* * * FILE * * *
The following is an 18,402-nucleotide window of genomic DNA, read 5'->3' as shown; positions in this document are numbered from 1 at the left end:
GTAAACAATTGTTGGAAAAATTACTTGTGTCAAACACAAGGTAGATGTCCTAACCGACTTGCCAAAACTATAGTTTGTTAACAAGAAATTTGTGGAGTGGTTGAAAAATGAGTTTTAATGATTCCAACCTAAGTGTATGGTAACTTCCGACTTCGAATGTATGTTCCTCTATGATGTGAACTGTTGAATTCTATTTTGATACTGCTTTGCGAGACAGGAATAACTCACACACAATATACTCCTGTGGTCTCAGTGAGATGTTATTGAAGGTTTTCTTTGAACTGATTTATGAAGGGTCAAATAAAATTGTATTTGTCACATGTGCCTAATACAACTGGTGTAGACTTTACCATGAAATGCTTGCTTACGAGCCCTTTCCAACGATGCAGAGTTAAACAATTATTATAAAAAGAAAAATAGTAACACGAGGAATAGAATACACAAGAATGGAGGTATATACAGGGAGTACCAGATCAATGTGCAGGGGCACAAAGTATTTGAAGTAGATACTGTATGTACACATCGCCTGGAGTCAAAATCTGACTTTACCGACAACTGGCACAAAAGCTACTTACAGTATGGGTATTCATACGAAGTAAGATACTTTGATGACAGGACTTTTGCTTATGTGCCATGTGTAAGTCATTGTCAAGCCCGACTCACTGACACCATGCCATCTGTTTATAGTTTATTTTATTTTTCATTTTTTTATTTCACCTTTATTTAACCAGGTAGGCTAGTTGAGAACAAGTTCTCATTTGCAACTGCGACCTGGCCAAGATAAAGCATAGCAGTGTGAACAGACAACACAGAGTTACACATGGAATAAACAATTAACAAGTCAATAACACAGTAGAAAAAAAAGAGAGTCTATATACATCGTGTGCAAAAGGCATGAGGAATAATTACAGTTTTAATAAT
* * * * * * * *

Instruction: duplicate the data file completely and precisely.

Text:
The following is an 18,402-nucleotide window of genomic DNA, read 5'->3' as shown; positions in this document are numbered from 1 at the left end:
GTAAACAATTGTTGGAAAAATTACTTGTGTCAAACACAAGGTAGATGTCCTAACCGACTTGCCAAAACTATAGTTTGTTAACAAGAAATTTGTGGAGTGGTTGAAAAATGAGTTTTAATGATTCCAACCTAAGTGTATGGTAACTTCCGACTTCGAATGTATGTTCCTCTATGATGTGAACTGTTGAATTCTATTTTGATACTGCTTTGCGAGACAGGAATAACTCACACACAATATACTCCTGTGGTCTCAGTGAGATGTTATTGAAGGTTTTCTTTGAACTGATTTATGAAGGGTCAAATAAAATTGTATTTGTCACATGTGCCTAATACAACTGGTGTAGACTTTACCATGAAATGCTTGCTTACGAGCCCTTTCCAACGATGCAGAGTTAAACAATTATTATAAAAAGAAAAATAGTAACACGAGGAATAGAATACACAAGAATGGAGGTATATACAGGGAGTACCAGATCAATGTGCAGGGGCACAAAGTATTTGAAGTAGATACTGTATGTACACATCGCCTGGAGTCAAAATCTGACTTTACCGACAACTGGCACAAAAGCTACTTACAGTATGGGTATTCATACGAAGTAAGATACTTTGATGACAGGACTTTTGCTTATGTGCCATGTGTAAGTCATTGTCAAGCCCGACTCACTGACACCATGCCATCTGTTTATAGTTTATTTTATTTTTCATTTTTTTATTTCACCTTTATTTAACCAGGTAGGCTAGTTGAGAACAAGTTCTCATTTGCAACTGCGACCTGGCCAAGATAAAGCATAGCAGTGTGAACAGACAACACAGAGTTACACATGGAATAAACAATTAACAAGTCAATAACACAGTAGAAAAAAAAGAGAGTCTATATACATCGTGTGCAAAAGGCATGAGGAATAATTACAGTTTTAATAAT